What are you guys passionate about?

I am asking because I don't really know what I am passionate about. I was set to go work at an IB this summer but got canceled. When I got on a call with one of my mentors, he told me one of the best options for me was to work on something I'm passionate about this summer. I've been thinking about what he has said for quite some time and haven't really found anything that I'm passionate about.

I am just curious to hear from others what are you guys passionate about? I know I'm not the only one in this boat, so any advice would be appreciated as well.

Comments (40)

May 23, 2020

Cars
Trucks
Motorcycles
DIY/tools
Girls (preferably with freckles)
I also like to travel and learn new skills

Most Helpful
  • Analyst 2 in IB - Ind
May 23, 2020

I'm honestly going through that quarter-life crisis in life where I don't know what to do because I feel I am not passionate about anything. At the same time, I am fascinated by a lot of things whether it is finance, history, politics, science, etc. I was always the kid in school who did well and was interested in every subject but never really had a true passion for any of them.

I went into IB thinking I would find my way and that I would enjoy finance and the complexities of impacting industries through major transactions; however, I ultimately realized that this is just a sales job and that transactions are just happening so bankers can make lots of money (of course, there's more nuance to this but still). I also quickly realized that money is not everything and I don't care to be doing something like PE or HF if there is no value or impact I am making through what I am doing except to make money for myself.

I know there are others like me out there who have pretty much lived their life with this feeling and continued doing something like IB or PE where they get good money and financial stability (assuming they are good enough). I'm not too sure if I want to live my life like that though and am really in a rut about what I should be doing with my life as someone who has completed two years of IB at a BB.

    • 16
May 23, 2020

Prefacing this with the fact that I'm super unqualified to respond to this - but assuming you have savings/financial support, I think exploring/tasting other industries and life experiences in your 20's is something to strongly consider (akin to Gary Vee's mentality). If you are convinced that IB/PE isn't how you want to spend your life and if you have the financial freedom to deviate from "the path," I think that life is too short to reason your way into sticking with something that you know isn't for you.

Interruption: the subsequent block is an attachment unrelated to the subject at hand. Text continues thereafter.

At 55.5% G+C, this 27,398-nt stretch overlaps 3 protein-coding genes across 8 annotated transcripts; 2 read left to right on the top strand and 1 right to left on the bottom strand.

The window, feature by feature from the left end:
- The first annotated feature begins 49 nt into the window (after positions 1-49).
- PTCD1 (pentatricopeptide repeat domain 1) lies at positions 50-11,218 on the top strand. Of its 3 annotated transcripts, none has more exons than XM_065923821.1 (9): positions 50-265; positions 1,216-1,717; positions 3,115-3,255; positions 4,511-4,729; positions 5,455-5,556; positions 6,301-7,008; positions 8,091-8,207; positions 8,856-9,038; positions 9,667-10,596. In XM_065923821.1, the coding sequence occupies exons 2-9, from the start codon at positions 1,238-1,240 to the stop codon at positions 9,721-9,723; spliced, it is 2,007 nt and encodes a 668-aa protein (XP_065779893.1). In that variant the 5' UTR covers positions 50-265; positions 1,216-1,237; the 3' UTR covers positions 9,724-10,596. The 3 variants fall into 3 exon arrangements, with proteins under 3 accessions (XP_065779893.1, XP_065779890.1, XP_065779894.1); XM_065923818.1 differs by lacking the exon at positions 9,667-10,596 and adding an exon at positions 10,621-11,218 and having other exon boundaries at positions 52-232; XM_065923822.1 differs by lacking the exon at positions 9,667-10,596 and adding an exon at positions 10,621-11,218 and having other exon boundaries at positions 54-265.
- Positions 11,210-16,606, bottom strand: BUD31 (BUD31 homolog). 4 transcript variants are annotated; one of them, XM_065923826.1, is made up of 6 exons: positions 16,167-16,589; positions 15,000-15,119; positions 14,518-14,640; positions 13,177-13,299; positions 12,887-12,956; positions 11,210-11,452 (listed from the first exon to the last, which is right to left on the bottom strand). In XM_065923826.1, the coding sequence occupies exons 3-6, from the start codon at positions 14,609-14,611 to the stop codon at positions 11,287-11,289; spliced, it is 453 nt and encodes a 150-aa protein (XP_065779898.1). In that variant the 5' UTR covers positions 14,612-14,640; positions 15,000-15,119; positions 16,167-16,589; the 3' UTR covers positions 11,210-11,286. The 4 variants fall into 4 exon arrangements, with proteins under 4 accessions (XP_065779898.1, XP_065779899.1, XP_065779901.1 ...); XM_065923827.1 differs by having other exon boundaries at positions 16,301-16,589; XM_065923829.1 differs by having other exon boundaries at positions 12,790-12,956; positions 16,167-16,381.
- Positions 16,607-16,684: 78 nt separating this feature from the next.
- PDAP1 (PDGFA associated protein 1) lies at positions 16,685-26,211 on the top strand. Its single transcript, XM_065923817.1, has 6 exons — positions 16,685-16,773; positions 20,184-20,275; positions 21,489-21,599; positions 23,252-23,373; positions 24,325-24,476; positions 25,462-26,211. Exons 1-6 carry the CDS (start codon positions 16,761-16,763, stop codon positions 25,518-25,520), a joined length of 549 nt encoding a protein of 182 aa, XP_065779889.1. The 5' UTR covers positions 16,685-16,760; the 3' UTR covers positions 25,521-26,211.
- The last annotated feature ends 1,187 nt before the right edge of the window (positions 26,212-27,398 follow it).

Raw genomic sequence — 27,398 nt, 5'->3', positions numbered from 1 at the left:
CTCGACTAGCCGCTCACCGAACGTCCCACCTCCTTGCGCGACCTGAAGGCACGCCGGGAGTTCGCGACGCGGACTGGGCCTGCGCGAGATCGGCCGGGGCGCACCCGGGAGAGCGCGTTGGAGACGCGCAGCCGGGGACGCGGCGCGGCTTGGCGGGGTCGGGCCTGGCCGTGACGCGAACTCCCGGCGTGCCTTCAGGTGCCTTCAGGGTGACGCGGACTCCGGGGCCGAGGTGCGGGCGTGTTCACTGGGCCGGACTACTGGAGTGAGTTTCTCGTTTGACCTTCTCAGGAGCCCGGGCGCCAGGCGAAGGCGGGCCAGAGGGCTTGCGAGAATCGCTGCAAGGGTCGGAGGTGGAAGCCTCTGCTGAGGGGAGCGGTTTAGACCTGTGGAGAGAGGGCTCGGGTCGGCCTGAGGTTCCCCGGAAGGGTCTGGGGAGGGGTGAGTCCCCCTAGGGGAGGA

That being said, understand that leaving this path comes with decently high opportunity cost, which is the relatively rapid career/compensation acceleration that this path lends to. When thinking this through, balance this opportunity cost without attributing a "Sunk-cost" mentality, we are only human and discovering our life's mission isn't necessarily a linear path (although once you get there I'm sure you will see how this part of your life fits in the holistic puzzle of what's to come). Additionally, consider that down the line you may develop a strong proficiency in this industry that could spark your "passion" for this field beyond your current sentiment towards it. Something I think this platform fails to acknowledge is that as humans our interests constantly evolve/change, and it takes time to really discover something that we can surely distinguish as our passion (which is an overused buzzword as is). This is especially true if you are an over-thinker, which I'm sure holds true for many of the intelligent and over-ambitious people that use WSO.

Ultimately, think about this choice as if you were on your death bed. If you stay in this industry to chase a mere paycheck, I agree that is a silly rationale and will lead to regret (Contingent on your current financial security). That being said, be conscious of what you would be giving up if you were to taste other industries/opportunities. In other words, be sure of your decision. Make the choice that would fulfill you and your life's mission rather than the thickness of your wallet.

    • 2
  • Analyst 2 in IB - Ind
May 23, 2020

Well said, but like you said, it's definitely hard to take that risk and explore new things for a while without it affecting how employers perceive me in the future.

May 23, 2020
tightcleric51:

Prefacing this with the fact that I'm super unqualified to respond to this - but assuming you have savings/financial support, I think exploring/tasting other industries and life experiences in your 20's is something to strongly consider (akin to Gary Vee's mentality). If you are convinced that IB/PE isn't how you want to spend your life and if you have the financial freedom to deviate from "the path," I think that life is too short to reason your way into sticking with something that you know isn't for you.

That being said, understand that leaving this path comes with decently high opportunity cost, which is the relatively rapid career/compensation acceleration that this path lends to. When thinking this through, balance this opportunity cost without attributing a "Sunk-cost" mentality, we are only human and discovering our life's mission isn't necessarily a linear path (although once you get there I'm sure you will see how this part of your life fits in the holistic puzzle of what's to come). Additionally, consider that down the line you may develop a strong proficiency in this industry that could spark your "passion" for this field beyond your current sentiment towards it. Something I think this platform fails to acknowledge is that as humans our interests constantly evolve/change, and it takes time to really discover something that we can surely distinguish as our passion (which is an overused buzzword as is). This is especially true if you are an over-thinker, which I'm sure holds true for many of the intelligent and over-ambitious people that use WSO.

Ultimately, think about this choice as if you were on your death bed. If you stay in this industry to chase a mere paycheck, I agree that is a silly rationale and will lead to regret (Contingent on your current financial security). That being said, be conscious of what you would be giving up if you were to taste other industries/opportunities. In other words, be sure of your decision. Make the choice that would fulfill you and your life's mission rather than the thickness of your wallet.